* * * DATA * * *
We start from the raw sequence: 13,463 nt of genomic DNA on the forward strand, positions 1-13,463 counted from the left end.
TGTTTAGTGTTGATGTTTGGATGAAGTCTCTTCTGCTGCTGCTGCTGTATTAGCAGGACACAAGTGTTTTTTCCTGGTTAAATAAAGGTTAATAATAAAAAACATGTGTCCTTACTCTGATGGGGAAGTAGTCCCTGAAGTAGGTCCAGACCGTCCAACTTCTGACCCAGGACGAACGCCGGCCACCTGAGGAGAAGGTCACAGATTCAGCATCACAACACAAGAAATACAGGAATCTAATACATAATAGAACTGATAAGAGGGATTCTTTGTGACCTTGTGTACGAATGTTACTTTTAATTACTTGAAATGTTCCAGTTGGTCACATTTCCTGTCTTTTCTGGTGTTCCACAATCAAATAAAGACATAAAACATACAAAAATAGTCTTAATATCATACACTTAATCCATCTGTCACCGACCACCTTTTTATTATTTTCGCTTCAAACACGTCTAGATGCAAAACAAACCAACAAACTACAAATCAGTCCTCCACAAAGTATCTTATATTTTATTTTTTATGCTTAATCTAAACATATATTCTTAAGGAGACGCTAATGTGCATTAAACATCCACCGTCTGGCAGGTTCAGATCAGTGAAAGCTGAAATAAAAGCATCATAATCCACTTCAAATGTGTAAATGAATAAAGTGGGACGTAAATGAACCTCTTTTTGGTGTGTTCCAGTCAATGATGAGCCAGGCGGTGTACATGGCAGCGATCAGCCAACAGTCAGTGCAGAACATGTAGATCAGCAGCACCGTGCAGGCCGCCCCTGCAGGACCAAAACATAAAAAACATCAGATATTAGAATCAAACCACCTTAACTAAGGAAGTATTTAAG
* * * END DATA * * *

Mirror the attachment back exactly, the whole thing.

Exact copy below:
We start from the raw sequence: 13,463 nt of genomic DNA on the forward strand, positions 1-13,463 counted from the left end.
TGTTTAGTGTTGATGTTTGGATGAAGTCTCTTCTGCTGCTGCTGCTGTATTAGCAGGACACAAGTGTTTTTTCCTGGTTAAATAAAGGTTAATAATAAAAAACATGTGTCCTTACTCTGATGGGGAAGTAGTCCCTGAAGTAGGTCCAGACCGTCCAACTTCTGACCCAGGACGAACGCCGGCCACCTGAGGAGAAGGTCACAGATTCAGCATCACAACACAAGAAATACAGGAATCTAATACATAATAGAACTGATAAGAGGGATTCTTTGTGACCTTGTGTACGAATGTTACTTTTAATTACTTGAAATGTTCCAGTTGGTCACATTTCCTGTCTTTTCTGGTGTTCCACAATCAAATAAAGACATAAAACATACAAAAATAGTCTTAATATCATACACTTAATCCATCTGTCACCGACCACCTTTTTATTATTTTCGCTTCAAACACGTCTAGATGCAAAACAAACCAACAAACTACAAATCAGTCCTCCACAAAGTATCTTATATTTTATTTTTTATGCTTAATCTAAACATATATTCTTAAGGAGACGCTAATGTGCATTAAACATCCACCGTCTGGCAGGTTCAGATCAGTGAAAGCTGAAATAAAAGCATCATAATCCACTTCAAATGTGTAAATGAATAAAGTGGGACGTAAATGAACCTCTTTTTGGTGTGTTCCAGTCAATGATGAGCCAGGCGGTGTACATGGCAGCGATCAGCCAACAGTCAGTGCAGAACATGTAGATCAGCAGCACCGTGCAGGCCGCCCCTGCAGGACCAAAACATAAAAAACATCAGATATTAGAATCAAACCACCTTAACTAAGGAAGTATTTAAG